This frolic by Heller (Female Intelligence) may be the spiritual descendant of Freaky Friday, but she delivers her story in fresh language, with singular energy. Stacey Reiser comes to Hollywood to become an actress. It also doesn't hurt that L.A. is far both from her native Cleveland and from Helen Reiser, a feisty, 66-year-old know-it-all widow who's marvelous as a walk-on in your life but impossible as a mother. But Helen ups and moves to L.A., too, the better to nag 34-year-old Stacey about her split ends and unmarried state. Through a cascade of events that begins with a bone in a can of tuna and one of Helen's legendary complaint letters to the corporate office, Helen ends up where Stacey always wanted to be: the rich and famous star of a commercial and the darling of the talk-show circuit. She even has a dashing suitor, Victor Chellis, with a fully staffed estate in Beverly Hills. Naturally, Helen's whirlwind ascendancy takes place just as Stacey's career tanks. Reviewing her performance opposite Jim Carrey in Pet Peeve, almighty movie critic Jack Rawlins tells his TV audience that Stacey has the "subtlety of a sledgehammer." Stacey rapidly becomes the old Helen, nagging Mom about her wardrobe and the dubious Victor. Only Stacey's acting talent and a nail-biting car chase can restore mother and daughter to their proper roles. It's spirited, effortless entertainment with a winning premise and plenty of references to Hollywood stars and the latest TV shows.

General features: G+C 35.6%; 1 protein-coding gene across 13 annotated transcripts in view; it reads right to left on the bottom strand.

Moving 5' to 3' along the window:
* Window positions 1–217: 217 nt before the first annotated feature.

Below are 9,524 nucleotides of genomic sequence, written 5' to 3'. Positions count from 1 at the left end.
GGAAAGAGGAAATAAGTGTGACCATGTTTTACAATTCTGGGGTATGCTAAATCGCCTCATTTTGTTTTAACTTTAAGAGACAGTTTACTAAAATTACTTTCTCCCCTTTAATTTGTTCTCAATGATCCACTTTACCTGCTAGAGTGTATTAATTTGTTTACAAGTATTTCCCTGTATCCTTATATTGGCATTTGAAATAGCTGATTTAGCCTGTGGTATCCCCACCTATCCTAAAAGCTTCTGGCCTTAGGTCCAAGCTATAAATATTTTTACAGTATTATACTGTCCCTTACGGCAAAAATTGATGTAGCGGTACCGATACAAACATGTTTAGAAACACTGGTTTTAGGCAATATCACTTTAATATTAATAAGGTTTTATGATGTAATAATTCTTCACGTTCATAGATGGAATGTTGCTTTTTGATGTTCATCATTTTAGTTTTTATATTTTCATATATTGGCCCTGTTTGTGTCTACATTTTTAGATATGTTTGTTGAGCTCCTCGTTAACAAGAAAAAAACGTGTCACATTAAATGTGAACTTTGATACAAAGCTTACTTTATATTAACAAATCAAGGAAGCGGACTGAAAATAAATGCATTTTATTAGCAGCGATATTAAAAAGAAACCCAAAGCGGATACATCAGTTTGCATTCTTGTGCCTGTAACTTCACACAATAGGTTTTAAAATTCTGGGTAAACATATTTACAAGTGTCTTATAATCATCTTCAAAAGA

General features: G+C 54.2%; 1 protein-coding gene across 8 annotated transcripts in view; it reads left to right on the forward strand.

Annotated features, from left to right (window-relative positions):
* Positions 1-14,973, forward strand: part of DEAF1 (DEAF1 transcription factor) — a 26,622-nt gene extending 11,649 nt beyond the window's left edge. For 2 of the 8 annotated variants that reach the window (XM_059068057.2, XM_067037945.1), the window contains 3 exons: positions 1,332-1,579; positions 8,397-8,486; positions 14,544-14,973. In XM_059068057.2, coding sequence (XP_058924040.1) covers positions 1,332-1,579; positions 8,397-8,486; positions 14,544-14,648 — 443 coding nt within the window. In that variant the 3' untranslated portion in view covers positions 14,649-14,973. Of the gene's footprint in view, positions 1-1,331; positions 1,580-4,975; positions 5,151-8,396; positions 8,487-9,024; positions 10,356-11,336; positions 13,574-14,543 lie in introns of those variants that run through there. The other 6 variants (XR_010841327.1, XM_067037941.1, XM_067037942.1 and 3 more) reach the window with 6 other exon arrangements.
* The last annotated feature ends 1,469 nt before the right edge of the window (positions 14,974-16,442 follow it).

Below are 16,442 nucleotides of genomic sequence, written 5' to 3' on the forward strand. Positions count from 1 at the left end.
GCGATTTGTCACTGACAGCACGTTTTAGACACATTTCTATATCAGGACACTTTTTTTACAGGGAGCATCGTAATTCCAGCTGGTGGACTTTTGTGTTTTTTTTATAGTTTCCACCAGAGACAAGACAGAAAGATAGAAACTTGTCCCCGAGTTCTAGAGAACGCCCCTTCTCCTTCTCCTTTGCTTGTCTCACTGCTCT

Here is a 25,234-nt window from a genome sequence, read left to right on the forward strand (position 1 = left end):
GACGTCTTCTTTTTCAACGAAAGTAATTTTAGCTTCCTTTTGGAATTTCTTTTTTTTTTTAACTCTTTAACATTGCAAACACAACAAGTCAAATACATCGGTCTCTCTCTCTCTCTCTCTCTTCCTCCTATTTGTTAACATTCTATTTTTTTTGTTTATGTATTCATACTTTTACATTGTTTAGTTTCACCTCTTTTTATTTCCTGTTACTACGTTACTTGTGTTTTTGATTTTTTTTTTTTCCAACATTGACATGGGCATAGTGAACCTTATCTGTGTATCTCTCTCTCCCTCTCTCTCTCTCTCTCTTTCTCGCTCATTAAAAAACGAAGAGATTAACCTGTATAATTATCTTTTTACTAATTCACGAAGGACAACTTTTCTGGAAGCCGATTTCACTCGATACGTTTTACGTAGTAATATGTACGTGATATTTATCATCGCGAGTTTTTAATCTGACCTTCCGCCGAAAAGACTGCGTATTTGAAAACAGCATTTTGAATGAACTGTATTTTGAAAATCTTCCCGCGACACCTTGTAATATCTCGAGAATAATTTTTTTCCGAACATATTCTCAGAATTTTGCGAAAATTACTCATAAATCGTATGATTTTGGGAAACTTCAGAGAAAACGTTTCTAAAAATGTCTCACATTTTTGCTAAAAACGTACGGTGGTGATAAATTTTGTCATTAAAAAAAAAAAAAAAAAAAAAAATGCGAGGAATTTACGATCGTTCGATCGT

Copyright 2003 Reed Business Information, Inc. --This text refers to an out of print or unavailable edition of this title.

From Booklist

Heller writes the kind of uncomplicated and popular novels that make it onto lists like "People's Beach Book of the Week." Here, in the former book publicist's tenth novel, we meet Stacey Reiser, a struggling Hollywood actress. Nearly 35 years old, Stacey is still plugging away waiting for her big break, in the meantime making do with commercials and part-time retail jobs. Her love life is sorely lacking, and on top of all that, her nosey, loud-mouthed, interfering mother, Helen, has just moved to Hollywood to be closer to her. Things only grow worse when Helen finds a bone in a can of tuna and writes a nasty letter to the tuna fish company. The company invites her to their cannery for a visit, and the abrasive and plainspoken Helen is soon offered a starring role in the company's new ad campaign. Meanwhile, Stacey's career continues to tank. What's more, Helen now has a boyfriend, while Stacey continues to have man troubles. This is light reading at its finest. Kathleen Hughes